I was watching an old fantasy movie from the 80’s called Red Sonja. Does anyone remember this? The movie is horrible (but I love it) and the dialogue blows. I kept thinking, “I could do so much with a story like this.” Then another voice in my head piped up and said, “Then do it!” The idea seemed so fresh and exciting to me. I had scene’s running through my head faster than a fat kid after you stole a turkey leg off his plate and took off running. I shot an email to a friend of mine that I consider to be much wiser in the ways of fiction then I could ever hope to be and pitched my Red Sonja idea to him. This is what he sent back:
“I think there is room for a Boudica character in fantasy fiction, but I think it should be an original character, rather than Red Sonja or anyone already extant. The other thing is that you want to find some original edge, or aspect, to the character. While a female warrior in skintight leather is, I’ll admit, attention-grabbing all on her own, if we’re to follow the character for the length of a novel, and care about what happens to her, she needs to have a VERY well-developed personality, and something that makes her different from any other warriors who might be kicking around this world (or any other sword-and-sorcery kind of world). With fantasy especially, you’ve really got to have something unique to define its place in the world. There are scores of writers who went on creating Conan for decades after Conan already existed. You don’t want to create Red Sonja, or someone who already has been created. You want to bring something new into the world. Ideally, anyway. Think about who you want to spend 60,000 words following, and think about why other people should care.”
I couldn’t believe it! I mean, the idea seemed so good. I wrote back an email expounding upon my marvelous piece of literary gold in an effort to convince him that it was a great idea for me to put a new spin on the Red Sonja story. I sent it off thinking that he would, of course, see my point of view and tell me what a wonderful author I am…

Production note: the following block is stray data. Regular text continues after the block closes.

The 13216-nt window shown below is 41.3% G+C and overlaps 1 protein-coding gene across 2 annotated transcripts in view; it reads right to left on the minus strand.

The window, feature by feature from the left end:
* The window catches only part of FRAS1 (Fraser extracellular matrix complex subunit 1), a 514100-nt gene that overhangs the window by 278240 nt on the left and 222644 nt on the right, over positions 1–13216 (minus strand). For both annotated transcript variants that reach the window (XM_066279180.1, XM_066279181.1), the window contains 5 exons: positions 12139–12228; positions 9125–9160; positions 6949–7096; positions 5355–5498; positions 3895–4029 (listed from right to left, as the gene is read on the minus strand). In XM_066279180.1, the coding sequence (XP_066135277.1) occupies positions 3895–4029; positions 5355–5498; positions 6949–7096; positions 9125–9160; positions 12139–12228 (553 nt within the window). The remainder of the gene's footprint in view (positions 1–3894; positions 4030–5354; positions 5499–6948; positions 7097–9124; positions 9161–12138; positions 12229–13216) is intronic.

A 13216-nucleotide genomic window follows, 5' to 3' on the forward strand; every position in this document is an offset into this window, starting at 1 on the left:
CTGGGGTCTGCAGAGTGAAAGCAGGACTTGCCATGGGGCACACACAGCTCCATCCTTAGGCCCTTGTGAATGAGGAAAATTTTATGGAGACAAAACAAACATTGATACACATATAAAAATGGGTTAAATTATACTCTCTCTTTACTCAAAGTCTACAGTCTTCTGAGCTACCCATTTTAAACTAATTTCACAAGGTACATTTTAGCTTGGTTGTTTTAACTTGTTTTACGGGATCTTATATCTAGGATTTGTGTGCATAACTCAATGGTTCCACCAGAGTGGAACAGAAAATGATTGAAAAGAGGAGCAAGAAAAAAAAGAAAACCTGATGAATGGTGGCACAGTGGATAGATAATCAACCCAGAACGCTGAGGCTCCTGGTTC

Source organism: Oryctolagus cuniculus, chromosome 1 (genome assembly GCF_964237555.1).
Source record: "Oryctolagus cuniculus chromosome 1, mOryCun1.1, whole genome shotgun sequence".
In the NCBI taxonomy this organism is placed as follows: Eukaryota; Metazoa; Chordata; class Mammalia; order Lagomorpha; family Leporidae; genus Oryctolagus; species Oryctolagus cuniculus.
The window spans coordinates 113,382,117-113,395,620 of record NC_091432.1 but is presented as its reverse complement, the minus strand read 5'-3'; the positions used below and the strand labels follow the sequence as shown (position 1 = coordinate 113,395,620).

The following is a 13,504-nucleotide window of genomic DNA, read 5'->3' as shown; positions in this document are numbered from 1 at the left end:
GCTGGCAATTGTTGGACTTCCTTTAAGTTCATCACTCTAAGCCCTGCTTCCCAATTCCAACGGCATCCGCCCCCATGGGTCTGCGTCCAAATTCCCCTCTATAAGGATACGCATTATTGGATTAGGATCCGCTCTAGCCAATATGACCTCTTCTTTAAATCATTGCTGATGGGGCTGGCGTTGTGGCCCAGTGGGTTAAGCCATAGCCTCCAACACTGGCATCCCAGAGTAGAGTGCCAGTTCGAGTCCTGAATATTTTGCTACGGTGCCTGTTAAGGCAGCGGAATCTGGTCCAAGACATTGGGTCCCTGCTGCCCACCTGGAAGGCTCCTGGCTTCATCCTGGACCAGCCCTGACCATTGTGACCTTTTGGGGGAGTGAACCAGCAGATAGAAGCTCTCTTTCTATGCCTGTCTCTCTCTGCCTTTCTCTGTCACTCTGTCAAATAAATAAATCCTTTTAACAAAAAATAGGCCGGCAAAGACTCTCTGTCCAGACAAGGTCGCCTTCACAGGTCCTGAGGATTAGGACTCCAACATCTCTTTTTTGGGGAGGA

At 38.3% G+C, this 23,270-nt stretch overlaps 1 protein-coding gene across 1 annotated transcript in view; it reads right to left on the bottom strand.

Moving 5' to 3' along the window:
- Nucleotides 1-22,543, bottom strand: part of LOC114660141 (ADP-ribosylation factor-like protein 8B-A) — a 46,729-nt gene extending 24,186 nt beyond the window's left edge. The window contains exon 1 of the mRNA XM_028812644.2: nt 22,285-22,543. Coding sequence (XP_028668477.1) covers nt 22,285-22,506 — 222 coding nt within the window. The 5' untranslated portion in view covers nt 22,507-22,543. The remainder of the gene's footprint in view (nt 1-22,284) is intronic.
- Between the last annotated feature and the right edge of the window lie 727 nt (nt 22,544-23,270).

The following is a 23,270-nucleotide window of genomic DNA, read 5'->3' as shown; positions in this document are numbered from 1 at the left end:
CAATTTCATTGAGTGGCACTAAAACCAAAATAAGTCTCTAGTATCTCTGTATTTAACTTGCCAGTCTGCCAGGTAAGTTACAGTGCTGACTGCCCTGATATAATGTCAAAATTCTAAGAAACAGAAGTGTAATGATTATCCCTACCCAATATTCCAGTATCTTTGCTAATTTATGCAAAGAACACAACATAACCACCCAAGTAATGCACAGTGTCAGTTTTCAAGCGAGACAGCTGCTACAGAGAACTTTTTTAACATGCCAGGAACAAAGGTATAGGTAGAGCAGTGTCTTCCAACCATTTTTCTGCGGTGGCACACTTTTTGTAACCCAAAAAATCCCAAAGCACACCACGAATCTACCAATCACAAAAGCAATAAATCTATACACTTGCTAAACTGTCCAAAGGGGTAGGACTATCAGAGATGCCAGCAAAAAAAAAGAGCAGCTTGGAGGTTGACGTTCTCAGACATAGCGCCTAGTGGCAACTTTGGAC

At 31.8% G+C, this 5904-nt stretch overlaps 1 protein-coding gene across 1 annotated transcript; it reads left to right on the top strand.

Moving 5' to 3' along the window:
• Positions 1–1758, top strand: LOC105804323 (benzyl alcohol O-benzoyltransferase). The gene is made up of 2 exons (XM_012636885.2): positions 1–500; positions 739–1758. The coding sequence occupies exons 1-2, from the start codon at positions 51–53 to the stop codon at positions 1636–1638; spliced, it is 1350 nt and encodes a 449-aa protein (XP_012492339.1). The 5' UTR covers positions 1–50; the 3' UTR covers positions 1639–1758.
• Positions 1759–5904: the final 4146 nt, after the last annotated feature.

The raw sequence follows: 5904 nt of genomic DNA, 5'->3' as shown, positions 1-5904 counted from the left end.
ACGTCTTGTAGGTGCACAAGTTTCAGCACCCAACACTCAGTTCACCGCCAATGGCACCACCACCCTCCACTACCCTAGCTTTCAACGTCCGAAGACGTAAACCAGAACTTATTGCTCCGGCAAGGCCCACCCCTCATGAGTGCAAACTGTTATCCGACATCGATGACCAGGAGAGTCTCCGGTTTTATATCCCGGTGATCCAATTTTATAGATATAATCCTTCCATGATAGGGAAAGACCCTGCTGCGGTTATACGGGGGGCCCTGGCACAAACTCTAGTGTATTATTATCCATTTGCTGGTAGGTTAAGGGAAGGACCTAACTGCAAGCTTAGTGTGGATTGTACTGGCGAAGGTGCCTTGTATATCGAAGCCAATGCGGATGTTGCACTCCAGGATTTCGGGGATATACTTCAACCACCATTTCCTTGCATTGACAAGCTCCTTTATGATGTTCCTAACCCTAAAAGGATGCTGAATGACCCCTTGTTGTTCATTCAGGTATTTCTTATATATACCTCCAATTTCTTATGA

“The problem with using the name Red Sonja is that the character (and by extension, her name) are intellectual property, belonging to whoever owns the character. That means you would have to be commissioned by whomever to write a Red Sonja story, in order to get it published. Which would probably be tricky. I think you’d be better off finding an original name for her.”
What!? You mean my wonderful, marvelous, and innovative idea is foiled by copyright infringement??? Then I looked back and really read what he wrote to me. Turns out he was telling me to come up with my own damn idea and make it awesome instead of trying to make someone else’s idea awesome. He was telling me to throw an ice cold bucket of water on that snoozing hulk we call fiction and make him stand up and take notice of my ideas. Innovation is the key to writing a book so scary that a reader has to put it in the freezer. It’s what makes them lose sleep because they can’t put the damn thing down.
Is fiction dead gentle reader? No, not by a long shot. Don’t ever let anyone tell you different.
(This rant has been brought to you by a pint of Bacardi and a pack of Newport’s. I’m not sure if it makes sense or not, but it’s from the heart and it is, after all, just my opinion.)
Until next month